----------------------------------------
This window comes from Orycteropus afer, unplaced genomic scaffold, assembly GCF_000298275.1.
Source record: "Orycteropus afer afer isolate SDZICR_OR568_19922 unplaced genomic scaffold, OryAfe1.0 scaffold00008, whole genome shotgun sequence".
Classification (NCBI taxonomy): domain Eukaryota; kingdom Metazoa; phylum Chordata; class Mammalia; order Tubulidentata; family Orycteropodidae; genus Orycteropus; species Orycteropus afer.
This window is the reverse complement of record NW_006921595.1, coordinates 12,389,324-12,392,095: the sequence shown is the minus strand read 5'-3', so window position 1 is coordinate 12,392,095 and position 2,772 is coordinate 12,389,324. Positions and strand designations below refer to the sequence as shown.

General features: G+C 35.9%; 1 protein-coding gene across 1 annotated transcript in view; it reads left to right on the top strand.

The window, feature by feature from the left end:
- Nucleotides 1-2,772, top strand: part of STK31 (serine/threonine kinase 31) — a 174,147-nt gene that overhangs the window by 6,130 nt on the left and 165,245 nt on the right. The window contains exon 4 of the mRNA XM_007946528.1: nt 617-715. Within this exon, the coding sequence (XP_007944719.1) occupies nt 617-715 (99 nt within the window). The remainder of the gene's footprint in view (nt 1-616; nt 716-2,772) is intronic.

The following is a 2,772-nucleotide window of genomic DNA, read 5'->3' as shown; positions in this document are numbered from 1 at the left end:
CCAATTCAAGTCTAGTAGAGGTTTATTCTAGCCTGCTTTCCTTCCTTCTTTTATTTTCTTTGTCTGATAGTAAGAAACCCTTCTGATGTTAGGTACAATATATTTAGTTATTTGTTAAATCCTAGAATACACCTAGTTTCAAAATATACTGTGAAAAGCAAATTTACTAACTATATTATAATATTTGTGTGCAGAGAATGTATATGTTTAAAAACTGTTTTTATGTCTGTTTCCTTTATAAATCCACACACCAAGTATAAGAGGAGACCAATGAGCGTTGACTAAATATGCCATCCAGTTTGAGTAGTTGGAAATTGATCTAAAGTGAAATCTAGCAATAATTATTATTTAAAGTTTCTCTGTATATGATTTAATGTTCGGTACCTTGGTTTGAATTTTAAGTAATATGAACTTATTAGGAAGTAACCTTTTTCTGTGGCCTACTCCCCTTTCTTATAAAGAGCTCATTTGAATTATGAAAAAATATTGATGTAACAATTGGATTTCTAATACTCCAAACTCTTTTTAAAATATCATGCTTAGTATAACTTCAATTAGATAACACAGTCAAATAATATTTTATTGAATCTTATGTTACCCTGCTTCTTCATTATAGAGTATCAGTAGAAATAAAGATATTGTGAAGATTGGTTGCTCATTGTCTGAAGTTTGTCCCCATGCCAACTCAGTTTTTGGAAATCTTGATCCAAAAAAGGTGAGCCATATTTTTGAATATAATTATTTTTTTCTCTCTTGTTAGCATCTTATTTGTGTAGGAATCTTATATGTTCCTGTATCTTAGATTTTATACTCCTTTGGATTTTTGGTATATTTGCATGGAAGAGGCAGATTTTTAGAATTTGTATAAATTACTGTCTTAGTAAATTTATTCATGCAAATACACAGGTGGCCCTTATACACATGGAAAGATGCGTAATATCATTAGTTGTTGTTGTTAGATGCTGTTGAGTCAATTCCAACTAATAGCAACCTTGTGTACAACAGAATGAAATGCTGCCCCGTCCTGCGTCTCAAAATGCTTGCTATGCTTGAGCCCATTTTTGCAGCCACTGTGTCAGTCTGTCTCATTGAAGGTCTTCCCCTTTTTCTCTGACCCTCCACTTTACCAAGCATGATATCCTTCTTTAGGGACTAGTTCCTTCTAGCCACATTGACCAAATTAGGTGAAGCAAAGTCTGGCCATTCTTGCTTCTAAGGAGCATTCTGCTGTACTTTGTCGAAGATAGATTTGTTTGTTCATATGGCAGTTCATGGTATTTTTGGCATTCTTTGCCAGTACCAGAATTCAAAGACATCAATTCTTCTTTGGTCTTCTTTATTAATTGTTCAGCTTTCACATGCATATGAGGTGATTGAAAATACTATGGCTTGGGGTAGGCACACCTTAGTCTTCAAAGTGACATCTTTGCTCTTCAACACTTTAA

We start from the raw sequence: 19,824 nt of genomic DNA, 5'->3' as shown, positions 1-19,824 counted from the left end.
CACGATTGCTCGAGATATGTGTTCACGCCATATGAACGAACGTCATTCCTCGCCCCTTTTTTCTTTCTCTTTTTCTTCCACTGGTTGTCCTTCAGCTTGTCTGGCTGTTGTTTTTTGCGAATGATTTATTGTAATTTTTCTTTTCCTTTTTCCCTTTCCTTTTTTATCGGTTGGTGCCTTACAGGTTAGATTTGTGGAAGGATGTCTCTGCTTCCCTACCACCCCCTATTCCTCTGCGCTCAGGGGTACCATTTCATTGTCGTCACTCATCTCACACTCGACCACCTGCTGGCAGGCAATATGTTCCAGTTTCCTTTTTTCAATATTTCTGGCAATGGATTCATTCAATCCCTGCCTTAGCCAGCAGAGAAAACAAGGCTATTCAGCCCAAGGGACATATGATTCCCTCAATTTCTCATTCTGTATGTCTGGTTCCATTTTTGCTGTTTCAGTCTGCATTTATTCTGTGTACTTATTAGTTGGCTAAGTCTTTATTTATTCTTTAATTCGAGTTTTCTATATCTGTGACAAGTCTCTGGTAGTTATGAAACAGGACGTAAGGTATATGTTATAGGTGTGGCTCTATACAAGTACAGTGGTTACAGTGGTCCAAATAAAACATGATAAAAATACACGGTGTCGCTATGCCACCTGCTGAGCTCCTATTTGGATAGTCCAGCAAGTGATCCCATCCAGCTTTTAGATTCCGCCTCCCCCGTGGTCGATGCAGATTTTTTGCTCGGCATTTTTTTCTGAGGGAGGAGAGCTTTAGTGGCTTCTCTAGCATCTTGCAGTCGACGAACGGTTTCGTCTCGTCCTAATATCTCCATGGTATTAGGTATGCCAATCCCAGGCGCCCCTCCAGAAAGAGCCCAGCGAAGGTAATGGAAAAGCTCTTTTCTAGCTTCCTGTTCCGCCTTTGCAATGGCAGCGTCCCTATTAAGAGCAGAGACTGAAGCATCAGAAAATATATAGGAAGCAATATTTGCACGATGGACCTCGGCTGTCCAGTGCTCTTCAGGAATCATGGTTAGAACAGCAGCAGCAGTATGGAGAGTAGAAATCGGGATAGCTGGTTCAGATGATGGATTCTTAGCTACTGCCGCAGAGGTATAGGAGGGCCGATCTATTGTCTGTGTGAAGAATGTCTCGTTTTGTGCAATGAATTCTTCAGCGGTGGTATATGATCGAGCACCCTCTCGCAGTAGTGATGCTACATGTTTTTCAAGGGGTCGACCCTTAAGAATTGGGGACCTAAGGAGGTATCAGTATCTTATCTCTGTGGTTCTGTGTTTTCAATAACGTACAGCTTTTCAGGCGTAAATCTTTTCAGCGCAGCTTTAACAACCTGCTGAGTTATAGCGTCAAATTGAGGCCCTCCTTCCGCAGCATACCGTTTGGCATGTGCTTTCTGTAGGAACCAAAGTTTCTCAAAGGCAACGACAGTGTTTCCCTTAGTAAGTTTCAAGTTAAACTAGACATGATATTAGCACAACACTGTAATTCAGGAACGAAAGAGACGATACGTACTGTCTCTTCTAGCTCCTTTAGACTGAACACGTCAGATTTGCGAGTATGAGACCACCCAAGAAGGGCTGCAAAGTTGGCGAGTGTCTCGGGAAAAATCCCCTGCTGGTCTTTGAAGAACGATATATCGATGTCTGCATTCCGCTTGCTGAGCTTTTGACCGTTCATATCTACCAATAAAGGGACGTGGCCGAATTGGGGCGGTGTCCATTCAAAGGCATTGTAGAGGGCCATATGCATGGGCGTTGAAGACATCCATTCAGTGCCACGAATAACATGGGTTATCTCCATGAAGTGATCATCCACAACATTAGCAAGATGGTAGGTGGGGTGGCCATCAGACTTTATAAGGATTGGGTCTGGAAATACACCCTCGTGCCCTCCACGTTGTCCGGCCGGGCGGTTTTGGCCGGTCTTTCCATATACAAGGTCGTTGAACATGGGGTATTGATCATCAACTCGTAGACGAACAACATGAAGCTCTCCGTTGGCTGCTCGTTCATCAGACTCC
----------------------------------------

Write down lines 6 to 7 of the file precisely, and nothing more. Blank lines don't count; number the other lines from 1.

The window, feature by feature from the left end:
- Nucleotides 1-2,772, top strand: part of STK31 (serine/threonine kinase 31) — a 174,147-nt gene that overhangs the window by 6,130 nt on the left and 165,245 nt on the right. The window contains exon 4 of the mRNA XM_007946528.1: nt 617-715. Within this exon, the coding sequence (XP_007944719.1) occupies nt 617-715 (99 nt within the window). The remainder of the gene's footprint in view (nt 1-616; nt 716-2,772) is intronic.